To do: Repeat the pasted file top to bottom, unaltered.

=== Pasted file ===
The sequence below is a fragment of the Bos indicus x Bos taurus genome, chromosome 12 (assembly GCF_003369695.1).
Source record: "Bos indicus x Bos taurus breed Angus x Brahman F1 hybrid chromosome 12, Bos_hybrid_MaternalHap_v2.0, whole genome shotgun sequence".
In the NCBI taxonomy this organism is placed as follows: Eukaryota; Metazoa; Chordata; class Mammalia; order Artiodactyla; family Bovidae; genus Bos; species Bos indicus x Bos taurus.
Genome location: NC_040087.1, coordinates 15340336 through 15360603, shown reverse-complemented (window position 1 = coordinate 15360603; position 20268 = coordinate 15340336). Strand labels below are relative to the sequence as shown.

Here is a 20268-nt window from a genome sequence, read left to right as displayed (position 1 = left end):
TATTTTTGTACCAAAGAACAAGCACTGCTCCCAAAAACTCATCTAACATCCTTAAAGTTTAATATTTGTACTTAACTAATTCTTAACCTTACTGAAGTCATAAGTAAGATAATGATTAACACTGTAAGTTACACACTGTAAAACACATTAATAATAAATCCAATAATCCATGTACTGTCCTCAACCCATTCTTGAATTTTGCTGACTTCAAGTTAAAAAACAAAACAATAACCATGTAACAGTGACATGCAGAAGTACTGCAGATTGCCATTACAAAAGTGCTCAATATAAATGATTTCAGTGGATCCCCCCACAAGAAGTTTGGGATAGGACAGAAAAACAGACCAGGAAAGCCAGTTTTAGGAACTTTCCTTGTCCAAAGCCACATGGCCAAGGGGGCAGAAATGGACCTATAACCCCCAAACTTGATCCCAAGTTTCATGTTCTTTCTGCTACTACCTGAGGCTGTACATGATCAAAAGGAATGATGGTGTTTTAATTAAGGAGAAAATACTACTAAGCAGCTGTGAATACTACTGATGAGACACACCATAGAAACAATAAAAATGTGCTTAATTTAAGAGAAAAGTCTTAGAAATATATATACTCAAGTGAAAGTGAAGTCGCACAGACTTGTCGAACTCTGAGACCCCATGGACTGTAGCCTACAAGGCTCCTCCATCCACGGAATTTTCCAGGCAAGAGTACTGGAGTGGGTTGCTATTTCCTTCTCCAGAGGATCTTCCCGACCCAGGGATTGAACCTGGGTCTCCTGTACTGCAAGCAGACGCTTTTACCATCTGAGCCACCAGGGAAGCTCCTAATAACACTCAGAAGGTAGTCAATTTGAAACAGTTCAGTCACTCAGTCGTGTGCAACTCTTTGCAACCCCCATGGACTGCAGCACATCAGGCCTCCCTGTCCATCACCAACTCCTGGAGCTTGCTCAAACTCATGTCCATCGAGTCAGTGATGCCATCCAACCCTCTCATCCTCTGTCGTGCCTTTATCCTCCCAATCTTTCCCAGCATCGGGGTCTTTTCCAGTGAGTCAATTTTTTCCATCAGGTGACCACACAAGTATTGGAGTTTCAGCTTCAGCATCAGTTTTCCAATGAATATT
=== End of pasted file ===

The sequence below is a fragment of the Bos indicus x Bos taurus genome, chromosome 12 (assembly GCF_003369695.1).
Source record: "Bos indicus x Bos taurus breed Angus x Brahman F1 hybrid chromosome 12, Bos_hybrid_MaternalHap_v2.0, whole genome shotgun sequence".
In the NCBI taxonomy this organism is placed as follows: Eukaryota; Metazoa; Chordata; class Mammalia; order Artiodactyla; family Bovidae; genus Bos; species Bos indicus x Bos taurus.
Genome location: NC_040087.1, coordinates 15340336 through 15360603, shown reverse-complemented (window position 1 = coordinate 15360603; position 20268 = coordinate 15340336). Strand labels below are relative to the sequence as shown.

Here is a 20268-nt window from a genome sequence, read left to right as displayed (position 1 = left end):
TATTTTTGTACCAAAGAACAAGCACTGCTCCCAAAAACTCATCTAACATCCTTAAAGTTTAATATTTGTACTTAACTAATTCTTAACCTTACTGAAGTCATAAGTAAGATAATGATTAACACTGTAAGTTACACACTGTAAAACACATTAATAATAAATCCAATAATCCATGTACTGTCCTCAACCCATTCTTGAATTTTGCTGACTTCAAGTTAAAAAACAAAACAATAACCATGTAACAGTGACATGCAGAAGTACTGCAGATTGCCATTACAAAAGTGCTCAATATAAATGATTTCAGTGGATCCCCCCACAAGAAGTTTGGGATAGGACAGAAAAACAGACCAGGAAAGCCAGTTTTAGGAACTTTCCTTGTCCAAAGCCACATGGCCAAGGGGGCAGAAATGGACCTATAACCCCCAAACTTGATCCCAAGTTTCATGTTCTTTCTGCTACTACCTGAGGCTGTACATGATCAAAAGGAATGATGGTGTTTTAATTAAGGAGAAAATACTACTAAGCAGCTGTGAATACTACTGATGAGACACACCATAGAAACAATAAAAATGTGCTTAATTTAAGAGAAAAGTCTTAGAAATATATATACTCAAGTGAAAGTGAAGTCGCACAGACTTGTCGAACTCTGAGACCCCATGGACTGTAGCCTACAAGGCTCCTCCATCCACGGAATTTTCCAGGCAAGAGTACTGGAGTGGGTTGCTATTTCCTTCTCCAGAGGATCTTCCCGACCCAGGGATTGAACCTGGGTCTCCTGTACTGCAAGCAGACGCTTTTACCATCTGAGCCACCAGGGAAGCTCCTAATAACACTCAGAAGGTAGTCAATTTGAAACAGTTCAGTCACTCAGTCGTGTGCAACTCTTTGCAACCCCCATGGACTGCAGCACATCAGGCCTCCCTGTCCATCACCAACTCCTGGAGCTTGCTCAAACTCATGTCCATCGAGTCAGTGATGCCATCCAACCCTCTCATCCTCTGTCGTGCCTTTATCCTCCCAATCTTTCCCAGCATCGGGGTCTTTTCCAGTGAGTCAATTTTTTCCATCAGGTGACCACACAAGTATTGGAGTTTCAGCTTCAGCATCAGTTTTCCAATGAATATT